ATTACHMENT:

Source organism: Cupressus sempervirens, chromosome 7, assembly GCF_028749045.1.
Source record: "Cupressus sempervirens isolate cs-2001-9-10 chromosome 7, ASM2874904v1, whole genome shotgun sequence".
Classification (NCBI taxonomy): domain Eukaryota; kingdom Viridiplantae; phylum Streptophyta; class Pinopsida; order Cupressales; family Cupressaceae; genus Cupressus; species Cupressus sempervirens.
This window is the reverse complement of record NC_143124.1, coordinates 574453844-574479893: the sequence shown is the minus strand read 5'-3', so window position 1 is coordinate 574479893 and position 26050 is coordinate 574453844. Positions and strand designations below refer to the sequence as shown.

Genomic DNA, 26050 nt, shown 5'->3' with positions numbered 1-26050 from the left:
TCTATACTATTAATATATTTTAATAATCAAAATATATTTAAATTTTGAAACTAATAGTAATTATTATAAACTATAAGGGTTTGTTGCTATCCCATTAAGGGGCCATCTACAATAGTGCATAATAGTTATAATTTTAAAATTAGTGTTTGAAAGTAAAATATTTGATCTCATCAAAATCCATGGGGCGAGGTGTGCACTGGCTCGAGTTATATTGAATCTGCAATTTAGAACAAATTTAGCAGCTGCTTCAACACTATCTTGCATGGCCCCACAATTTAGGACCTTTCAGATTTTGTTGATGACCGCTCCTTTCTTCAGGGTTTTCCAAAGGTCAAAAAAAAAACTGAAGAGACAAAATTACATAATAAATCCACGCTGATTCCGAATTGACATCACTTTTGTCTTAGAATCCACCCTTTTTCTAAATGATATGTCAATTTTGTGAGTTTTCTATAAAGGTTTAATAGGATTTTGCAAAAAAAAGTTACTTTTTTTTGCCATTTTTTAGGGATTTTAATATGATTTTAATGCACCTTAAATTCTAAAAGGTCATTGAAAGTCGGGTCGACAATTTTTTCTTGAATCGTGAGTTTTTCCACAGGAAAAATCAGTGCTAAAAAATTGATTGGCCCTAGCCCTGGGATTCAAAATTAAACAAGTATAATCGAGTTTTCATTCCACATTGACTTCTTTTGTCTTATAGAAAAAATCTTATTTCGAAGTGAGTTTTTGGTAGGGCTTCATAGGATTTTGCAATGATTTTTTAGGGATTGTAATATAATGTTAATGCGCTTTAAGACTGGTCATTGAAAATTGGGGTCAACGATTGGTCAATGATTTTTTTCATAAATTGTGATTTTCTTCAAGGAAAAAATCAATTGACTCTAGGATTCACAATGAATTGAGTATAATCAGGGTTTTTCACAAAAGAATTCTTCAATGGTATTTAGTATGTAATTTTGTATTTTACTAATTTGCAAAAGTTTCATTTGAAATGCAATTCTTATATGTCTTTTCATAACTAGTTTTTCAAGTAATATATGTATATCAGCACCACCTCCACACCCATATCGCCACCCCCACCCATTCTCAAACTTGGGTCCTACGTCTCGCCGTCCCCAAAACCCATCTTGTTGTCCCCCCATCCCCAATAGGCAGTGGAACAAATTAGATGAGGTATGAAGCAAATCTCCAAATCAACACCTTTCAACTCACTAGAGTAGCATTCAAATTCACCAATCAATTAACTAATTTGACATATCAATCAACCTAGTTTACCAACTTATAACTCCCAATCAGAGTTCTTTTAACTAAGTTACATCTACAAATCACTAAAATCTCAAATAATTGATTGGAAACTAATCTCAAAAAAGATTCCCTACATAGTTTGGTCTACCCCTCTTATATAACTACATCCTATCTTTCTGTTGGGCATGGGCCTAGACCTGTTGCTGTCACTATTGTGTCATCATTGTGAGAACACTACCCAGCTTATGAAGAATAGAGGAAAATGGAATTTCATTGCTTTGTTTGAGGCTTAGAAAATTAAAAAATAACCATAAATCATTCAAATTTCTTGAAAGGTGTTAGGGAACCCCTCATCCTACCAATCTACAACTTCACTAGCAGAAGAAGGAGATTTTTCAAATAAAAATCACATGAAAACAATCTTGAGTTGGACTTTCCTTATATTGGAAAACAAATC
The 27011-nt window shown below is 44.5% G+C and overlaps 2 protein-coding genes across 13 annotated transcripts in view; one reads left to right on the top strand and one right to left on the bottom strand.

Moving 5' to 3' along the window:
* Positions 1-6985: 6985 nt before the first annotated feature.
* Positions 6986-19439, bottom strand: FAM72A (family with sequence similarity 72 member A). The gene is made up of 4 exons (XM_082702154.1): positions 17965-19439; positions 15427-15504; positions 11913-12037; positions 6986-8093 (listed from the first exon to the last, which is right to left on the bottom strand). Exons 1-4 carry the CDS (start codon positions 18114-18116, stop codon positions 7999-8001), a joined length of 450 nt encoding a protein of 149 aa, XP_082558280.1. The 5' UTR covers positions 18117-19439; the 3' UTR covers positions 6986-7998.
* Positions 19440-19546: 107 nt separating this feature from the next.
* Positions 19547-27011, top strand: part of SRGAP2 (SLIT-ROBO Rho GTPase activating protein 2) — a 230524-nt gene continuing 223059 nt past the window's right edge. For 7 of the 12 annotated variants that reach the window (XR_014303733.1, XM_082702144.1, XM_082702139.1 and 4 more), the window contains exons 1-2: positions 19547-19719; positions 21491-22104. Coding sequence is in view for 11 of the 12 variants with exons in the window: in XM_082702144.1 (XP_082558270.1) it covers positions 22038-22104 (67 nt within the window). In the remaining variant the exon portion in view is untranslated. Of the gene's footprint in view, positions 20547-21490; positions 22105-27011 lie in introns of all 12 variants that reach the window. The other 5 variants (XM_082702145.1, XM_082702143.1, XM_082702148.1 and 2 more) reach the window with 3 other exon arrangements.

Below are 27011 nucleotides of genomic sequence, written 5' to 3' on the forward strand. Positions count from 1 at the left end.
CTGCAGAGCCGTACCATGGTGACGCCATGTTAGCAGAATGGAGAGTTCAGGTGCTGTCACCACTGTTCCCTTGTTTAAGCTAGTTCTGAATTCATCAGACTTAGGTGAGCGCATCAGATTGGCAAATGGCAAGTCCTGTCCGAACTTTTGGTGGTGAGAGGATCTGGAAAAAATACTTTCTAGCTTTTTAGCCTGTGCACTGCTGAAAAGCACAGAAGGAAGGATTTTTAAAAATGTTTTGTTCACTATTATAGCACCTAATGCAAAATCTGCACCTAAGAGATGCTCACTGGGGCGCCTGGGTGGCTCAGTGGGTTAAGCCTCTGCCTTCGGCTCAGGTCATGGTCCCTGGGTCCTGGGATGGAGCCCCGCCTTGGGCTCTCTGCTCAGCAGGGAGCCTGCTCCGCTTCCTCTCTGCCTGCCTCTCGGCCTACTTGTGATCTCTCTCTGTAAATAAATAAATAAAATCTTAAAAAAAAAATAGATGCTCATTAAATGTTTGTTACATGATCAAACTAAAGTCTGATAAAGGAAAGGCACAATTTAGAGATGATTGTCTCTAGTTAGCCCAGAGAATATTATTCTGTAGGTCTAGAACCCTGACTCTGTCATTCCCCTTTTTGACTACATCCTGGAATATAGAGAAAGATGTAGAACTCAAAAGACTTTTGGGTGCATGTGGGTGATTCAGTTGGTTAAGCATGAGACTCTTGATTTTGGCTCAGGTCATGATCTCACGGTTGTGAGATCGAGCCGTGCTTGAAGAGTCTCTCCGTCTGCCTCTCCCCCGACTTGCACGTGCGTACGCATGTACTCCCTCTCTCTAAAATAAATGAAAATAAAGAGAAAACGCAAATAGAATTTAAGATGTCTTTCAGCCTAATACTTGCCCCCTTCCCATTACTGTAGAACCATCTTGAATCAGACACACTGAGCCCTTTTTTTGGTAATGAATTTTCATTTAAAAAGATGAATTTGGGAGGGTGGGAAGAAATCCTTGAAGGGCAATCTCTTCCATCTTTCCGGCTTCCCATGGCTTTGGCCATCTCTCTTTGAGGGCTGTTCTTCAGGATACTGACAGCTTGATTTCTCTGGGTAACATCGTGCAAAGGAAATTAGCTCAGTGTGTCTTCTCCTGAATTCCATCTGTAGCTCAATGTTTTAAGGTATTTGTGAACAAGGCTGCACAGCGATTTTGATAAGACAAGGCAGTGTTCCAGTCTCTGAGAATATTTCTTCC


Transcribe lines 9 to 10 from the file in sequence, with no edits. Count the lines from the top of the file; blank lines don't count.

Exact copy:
* Positions 1-6985: 6985 nt before the first annotated feature.
* Positions 6986-19439, bottom strand: FAM72A (family with sequence similarity 72 member A). The gene is made up of 4 exons (XM_082702154.1): positions 17965-19439; positions 15427-15504; positions 11913-12037; positions 6986-8093 (listed from the first exon to the last, which is right to left on the bottom strand). Exons 1-4 carry the CDS (start codon positions 18114-18116, stop codon positions 7999-8001), a joined length of 450 nt encoding a protein of 149 aa, XP_082558280.1. The 5' UTR covers positions 18117-19439; the 3' UTR covers positions 6986-7998.